It’s been rough going for the Dallas Stars.
The team suffered a set back last Saturday, when starter goalie Kari Letohnen left a game against the Minnesota Wild with a concussion.
Then, on Tuesday night, roughly six minutes into their game against the Columbus Blue Jackets—forward Rich Peverley collapsed on the Stars bench.
What followed was tense enough for me, watching from the comfort of my own home. I can only imagine what it must’ve been like for the Stars, to see their friend and teammate carried down the tunnel, unconscious.
Both teams eventually left the ice, and the call came in from Toronto that the game was officially postponed. The NHL made the right call, there. Tyler Seguin, when asked the next day about the suspended game, said he took off his pads the minute he hit the locker room. “I wouldn’t have been able to play,” he said.
The Stars traveled to St. Louis without Peverley, who was under observation at UT South Western St. Paul Hospital. The team was also minus forward Alex Chiasson, who was being treated for a panic attack he suffered in the wake of witnessing Peverley’s collapse.
The Stars rallied in St. Louis and defeated the Blues in overtime—collecting a vital two points towards their play off race.
Before the game Stars Captain Jamie Benn told reporters, “I guess tonight we play for Rich.”
The Stars medical team discovered the condition that caused Peverley’s collapse—atrial fibrillation— when he reported to Stars training camp. Peverley was given the option to surgically correct the condition or undergo a less invasive form of treatment that would get him on the ice sooner, rather than later. Peverley chose the less invasive option, citing a need to prove himself as a new player with a new team as the motivator behind that decision.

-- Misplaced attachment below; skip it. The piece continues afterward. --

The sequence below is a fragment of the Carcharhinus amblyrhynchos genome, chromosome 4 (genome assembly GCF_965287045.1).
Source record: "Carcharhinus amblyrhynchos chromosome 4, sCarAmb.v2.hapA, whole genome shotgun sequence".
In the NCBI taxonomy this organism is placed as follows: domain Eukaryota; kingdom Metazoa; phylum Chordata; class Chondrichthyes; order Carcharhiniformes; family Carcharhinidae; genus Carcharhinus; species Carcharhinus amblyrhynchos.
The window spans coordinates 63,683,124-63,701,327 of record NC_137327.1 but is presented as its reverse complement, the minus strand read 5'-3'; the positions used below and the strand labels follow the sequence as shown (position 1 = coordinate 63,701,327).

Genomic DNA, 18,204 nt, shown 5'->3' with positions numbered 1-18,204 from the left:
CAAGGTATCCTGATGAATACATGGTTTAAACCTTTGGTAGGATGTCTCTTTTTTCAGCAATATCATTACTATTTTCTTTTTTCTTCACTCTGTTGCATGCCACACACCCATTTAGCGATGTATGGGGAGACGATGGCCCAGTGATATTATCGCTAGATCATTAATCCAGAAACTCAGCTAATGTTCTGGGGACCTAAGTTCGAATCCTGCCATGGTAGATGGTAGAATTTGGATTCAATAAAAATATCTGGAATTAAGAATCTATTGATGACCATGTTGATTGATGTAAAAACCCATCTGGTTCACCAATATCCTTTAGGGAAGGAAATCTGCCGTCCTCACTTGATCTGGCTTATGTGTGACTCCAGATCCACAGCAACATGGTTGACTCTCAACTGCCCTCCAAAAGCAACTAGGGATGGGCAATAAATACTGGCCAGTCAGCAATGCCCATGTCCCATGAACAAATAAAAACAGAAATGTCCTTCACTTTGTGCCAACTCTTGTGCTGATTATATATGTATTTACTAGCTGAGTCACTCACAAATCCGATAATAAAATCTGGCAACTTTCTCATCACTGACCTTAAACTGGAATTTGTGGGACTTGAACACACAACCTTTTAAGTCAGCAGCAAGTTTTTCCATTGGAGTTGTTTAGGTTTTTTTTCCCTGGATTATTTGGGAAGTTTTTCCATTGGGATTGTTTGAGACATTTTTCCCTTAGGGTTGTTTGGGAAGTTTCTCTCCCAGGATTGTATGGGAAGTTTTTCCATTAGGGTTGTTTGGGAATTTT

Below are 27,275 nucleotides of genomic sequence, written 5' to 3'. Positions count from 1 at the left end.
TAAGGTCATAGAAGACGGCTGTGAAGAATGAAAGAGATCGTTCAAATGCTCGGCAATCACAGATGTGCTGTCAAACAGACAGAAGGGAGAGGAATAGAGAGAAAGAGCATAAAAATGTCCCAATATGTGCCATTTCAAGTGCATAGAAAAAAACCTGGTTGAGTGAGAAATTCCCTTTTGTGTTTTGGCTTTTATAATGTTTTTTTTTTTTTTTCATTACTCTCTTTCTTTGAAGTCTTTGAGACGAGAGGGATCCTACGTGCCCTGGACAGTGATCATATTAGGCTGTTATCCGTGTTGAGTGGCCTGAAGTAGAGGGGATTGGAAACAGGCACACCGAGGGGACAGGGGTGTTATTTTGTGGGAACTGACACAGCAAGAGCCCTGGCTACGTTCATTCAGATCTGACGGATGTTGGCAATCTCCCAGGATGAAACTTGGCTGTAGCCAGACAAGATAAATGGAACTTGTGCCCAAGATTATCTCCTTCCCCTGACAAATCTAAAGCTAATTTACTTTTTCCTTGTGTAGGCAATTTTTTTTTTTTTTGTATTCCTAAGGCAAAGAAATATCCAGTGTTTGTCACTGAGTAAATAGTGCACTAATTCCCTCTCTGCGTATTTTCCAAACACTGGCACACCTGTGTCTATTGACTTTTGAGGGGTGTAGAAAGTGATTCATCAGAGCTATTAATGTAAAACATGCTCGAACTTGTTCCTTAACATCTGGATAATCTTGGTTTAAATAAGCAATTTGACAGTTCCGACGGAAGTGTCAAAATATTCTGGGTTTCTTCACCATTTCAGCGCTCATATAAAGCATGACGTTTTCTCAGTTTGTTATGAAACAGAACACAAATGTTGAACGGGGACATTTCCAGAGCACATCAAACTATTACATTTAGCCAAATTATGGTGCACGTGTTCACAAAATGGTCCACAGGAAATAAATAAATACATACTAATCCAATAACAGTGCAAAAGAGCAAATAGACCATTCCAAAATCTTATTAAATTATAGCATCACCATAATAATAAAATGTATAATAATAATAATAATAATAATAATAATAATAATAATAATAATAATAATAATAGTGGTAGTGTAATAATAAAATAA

Doctors treating Peverley say he’s been closely monitored all season, on the proper amount of medication—and that it was always the plan for Peverley to receive the more invasive treatment for his condition after the season was over.
Unfortunately this past Tuesday’s event moved up that timeline. Peverley will travel to Columbus as soon as possible, where a specialist will treat his atrial fibrillation.
Officially, Rich Peverley’s hockey season is over.
During the press conference, medical staff stressed that the treatment Peverley would be receiving in Columbus has a track record of delivering positive long-term results to patients. Doctors refused to speculate as to whether Peverley’s hockey career was over, and called what happened to Peverley “a very unique situation.”
Stars Coach Lindy Ruff didn’t mince words, and said what happened to Peverley was a “Tough emotional event for the whole team.”
It’s not hard to believe. Peverley is a respected veteran of the game. You could tell that much in the wave of concern that followed the incident on Tuesday. Peverley’s former teammates on the Bruins kept in constant contact with Tyler Seguin in order to stay updated. And when it was clear that the Dallas Stars were in no mood to play a game on Tuesday night, the Columbus Blue Jackets were right behind them in skating off the ice.
After the game’s postponement, Columbus general manager Jarmo Kekalainen said, “Some things are bigger than hockey.”